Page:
Pavement parking law change is a ‘money-making scheme’ says Jeremy Vine panellist
Pavement parking ban proposed by the Department for Transport (DfT) has been branded “ridiculous” by the panellist who said enforcement teams need to consider the circumstances. Her comments come just one day after the DfT confirmed they had launched a 12-week consultation plan to introduce a more widespread ban.
Ms Neesom was reacting to images of previous offenders with some parking their car vertical across the path completely blocking the passageway.
She said “I think a blanket ban is ridiculous, how can you say that’s the way to go.
“These are ridiculous examples, there’s no need to park like that but we need to be sensible. It’s another tax on motorists, it’s another money-making scheme.
“I think a blanket ban is just wrong You have to take into consideration the circumstances, the road and the area.”
READ MORE: Pavement parking near schools could soon be banned
There has been intense opposition to the new proposals with many agreeing bans should not be introduced on a national level.
The new legislation would introduce a new “obstructive pavement parking” and “unnecessary obstruction” offences.
The new laws could be introduced by the end of this year in a bid to crackdown on kerb stoppers.
If the successful, local councils will be forced to outline areas where pavement parking would be most beneficial for heavy enforcement.
Speaking on the Jeremy Vine show, broadcaster Henry Bonsu said: “I don’t think this is a case on a national level. We have local councils. It’s about localism… local councils know what’s happening in their area.
Motoring groups have also waded into the argument with the AA warning a widespread ban could lead to unintended consequences.
The recovery group claim any ban could lead to extra parking congestion as motorists could flood car parks to avoid pavement charges.
In a statement, the AA said: “An outright ban could lead to unintended consequences with parking chaos becoming more widespread.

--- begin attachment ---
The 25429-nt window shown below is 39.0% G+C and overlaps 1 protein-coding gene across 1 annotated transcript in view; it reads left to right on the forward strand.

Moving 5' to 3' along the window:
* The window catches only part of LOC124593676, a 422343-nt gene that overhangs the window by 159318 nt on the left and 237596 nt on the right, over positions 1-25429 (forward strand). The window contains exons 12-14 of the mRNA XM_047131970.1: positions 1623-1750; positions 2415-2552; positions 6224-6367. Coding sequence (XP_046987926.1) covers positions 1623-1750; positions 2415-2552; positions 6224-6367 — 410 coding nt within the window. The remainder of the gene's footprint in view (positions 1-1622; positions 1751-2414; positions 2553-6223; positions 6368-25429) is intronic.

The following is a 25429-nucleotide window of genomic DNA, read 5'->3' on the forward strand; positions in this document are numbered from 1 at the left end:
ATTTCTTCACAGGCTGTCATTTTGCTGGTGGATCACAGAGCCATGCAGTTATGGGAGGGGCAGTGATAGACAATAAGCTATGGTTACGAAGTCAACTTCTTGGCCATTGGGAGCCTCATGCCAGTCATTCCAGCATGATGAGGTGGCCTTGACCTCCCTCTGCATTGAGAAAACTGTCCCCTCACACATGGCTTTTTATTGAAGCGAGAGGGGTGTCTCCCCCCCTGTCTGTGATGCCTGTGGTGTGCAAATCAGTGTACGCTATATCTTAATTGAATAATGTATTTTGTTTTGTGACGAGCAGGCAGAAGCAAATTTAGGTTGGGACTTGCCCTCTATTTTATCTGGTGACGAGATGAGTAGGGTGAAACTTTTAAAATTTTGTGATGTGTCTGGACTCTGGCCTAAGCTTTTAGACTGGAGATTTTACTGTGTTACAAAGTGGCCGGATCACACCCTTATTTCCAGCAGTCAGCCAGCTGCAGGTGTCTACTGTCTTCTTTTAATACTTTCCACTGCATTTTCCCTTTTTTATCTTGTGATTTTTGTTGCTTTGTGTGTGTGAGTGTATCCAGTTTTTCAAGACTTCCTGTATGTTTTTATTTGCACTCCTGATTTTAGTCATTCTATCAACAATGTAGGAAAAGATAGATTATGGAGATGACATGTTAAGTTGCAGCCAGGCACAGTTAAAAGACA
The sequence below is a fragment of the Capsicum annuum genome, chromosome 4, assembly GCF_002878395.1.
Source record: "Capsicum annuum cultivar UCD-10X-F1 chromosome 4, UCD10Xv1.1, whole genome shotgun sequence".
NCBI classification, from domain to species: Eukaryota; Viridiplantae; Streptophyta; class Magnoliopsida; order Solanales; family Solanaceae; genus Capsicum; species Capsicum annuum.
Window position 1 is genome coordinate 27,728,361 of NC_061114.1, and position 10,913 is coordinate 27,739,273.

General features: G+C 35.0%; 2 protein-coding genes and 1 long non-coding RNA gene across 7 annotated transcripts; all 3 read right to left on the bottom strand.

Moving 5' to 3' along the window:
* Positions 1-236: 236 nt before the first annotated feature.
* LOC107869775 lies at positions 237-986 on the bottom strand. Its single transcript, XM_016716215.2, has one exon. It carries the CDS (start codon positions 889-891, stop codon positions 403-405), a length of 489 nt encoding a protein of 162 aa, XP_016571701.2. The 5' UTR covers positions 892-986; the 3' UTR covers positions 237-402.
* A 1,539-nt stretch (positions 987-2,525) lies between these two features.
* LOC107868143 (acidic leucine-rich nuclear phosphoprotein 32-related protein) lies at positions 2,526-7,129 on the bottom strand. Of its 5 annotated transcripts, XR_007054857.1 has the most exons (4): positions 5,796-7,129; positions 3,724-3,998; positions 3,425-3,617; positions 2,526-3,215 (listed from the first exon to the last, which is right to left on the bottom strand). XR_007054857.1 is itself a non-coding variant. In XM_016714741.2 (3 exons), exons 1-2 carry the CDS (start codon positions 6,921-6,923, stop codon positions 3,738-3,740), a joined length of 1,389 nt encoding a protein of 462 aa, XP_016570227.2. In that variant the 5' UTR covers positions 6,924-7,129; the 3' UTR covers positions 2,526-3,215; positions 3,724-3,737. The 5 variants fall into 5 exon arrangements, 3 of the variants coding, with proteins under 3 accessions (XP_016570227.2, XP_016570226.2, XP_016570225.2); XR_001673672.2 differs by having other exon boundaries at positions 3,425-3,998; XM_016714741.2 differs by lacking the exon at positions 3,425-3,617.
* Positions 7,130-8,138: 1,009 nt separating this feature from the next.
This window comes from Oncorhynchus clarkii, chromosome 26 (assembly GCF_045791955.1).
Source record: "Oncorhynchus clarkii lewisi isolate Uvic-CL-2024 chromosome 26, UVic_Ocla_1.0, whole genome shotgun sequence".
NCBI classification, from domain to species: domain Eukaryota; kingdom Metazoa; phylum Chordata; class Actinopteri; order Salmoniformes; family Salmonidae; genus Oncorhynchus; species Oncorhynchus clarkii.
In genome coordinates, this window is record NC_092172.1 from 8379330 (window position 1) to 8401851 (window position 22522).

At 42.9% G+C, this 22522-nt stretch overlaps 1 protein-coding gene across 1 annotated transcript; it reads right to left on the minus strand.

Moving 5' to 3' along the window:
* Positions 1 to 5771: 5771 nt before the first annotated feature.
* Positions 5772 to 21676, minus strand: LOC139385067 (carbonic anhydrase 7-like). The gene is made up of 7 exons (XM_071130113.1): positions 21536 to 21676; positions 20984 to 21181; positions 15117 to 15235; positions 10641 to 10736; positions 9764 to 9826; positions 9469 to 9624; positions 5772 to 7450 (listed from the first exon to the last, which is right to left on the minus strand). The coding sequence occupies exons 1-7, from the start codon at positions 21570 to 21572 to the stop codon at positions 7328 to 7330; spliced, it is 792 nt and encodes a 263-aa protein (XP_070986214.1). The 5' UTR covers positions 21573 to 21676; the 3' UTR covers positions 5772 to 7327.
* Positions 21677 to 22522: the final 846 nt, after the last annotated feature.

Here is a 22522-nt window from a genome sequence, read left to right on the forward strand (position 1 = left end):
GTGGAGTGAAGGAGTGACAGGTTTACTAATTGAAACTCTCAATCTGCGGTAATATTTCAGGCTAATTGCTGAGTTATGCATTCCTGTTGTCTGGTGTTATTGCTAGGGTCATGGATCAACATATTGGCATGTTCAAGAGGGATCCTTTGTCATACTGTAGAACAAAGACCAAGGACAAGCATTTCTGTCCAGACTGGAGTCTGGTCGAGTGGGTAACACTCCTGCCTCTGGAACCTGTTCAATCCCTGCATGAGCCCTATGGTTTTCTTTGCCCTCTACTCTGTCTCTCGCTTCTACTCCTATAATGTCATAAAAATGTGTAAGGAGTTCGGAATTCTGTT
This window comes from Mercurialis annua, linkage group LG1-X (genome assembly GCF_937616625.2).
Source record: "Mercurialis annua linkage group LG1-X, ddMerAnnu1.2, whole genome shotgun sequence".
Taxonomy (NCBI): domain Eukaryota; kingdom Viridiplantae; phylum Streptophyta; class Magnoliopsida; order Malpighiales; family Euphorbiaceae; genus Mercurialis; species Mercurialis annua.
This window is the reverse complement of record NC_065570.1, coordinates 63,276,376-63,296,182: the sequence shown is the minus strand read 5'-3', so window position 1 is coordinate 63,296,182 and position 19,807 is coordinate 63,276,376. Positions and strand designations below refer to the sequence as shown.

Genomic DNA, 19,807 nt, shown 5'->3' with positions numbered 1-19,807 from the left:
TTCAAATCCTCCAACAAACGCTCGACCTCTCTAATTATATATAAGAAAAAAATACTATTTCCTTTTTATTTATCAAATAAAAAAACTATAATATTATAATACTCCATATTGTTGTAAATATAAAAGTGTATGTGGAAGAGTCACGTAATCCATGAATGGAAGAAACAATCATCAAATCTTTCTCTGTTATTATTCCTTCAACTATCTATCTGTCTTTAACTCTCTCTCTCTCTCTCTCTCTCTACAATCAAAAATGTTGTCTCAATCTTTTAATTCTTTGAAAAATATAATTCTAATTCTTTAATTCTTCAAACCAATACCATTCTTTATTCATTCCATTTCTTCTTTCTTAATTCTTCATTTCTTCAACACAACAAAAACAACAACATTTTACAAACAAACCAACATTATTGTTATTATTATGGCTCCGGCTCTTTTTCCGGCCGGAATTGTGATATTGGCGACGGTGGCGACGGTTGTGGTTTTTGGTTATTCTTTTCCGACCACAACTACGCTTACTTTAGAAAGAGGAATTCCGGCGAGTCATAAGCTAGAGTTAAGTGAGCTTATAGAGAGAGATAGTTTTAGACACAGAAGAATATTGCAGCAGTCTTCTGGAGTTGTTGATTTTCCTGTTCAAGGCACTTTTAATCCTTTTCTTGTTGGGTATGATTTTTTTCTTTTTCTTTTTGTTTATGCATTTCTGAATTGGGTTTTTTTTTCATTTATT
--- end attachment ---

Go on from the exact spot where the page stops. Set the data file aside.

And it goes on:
“A better solution would be for councils to make a street-by-street assessment and where pavement parking could be allowed it be clearly marked and signed.”
London is the only region where pavement parking is currently illegal with motorists forced to pay fines of £70 if they are caught.
It is understood a similar charge would be introduced across the UK if a widespread ban was made into law.
The Transport Select Committee has previously raised issues surrounding pavement parking such as difficulties for this with disabilities and young children.
The group says many pedestrians are often forced into the road to get around parked cars which could affect people’s social lives if they are worried about leaving their home.
Speaking on The Jeremy Vine Show, Doncaster resident Andrew claimed both the local council and police forces had refused to stop offenders as neither claimed to have jurisdiction to do so.
He explained how many pedestrians such as himself were struggling to use the pavements near their homes which can lead to devising consequences.
He said: “I regularly have to go down past parked cars on the pavement near where I live.
“There’s up to five, six cars parked on the pavement and I can’t get passed so I have to go into the road. One particular time I tried to get past the car and fell in a gutter.”
England will not be the first nation in the United Kingdom to introduce a ban after legislation was passed in Scotland late last year which will see new laws introduced from 2021.
Published at Fri, 13 Mar 2020 10:26:00 +0000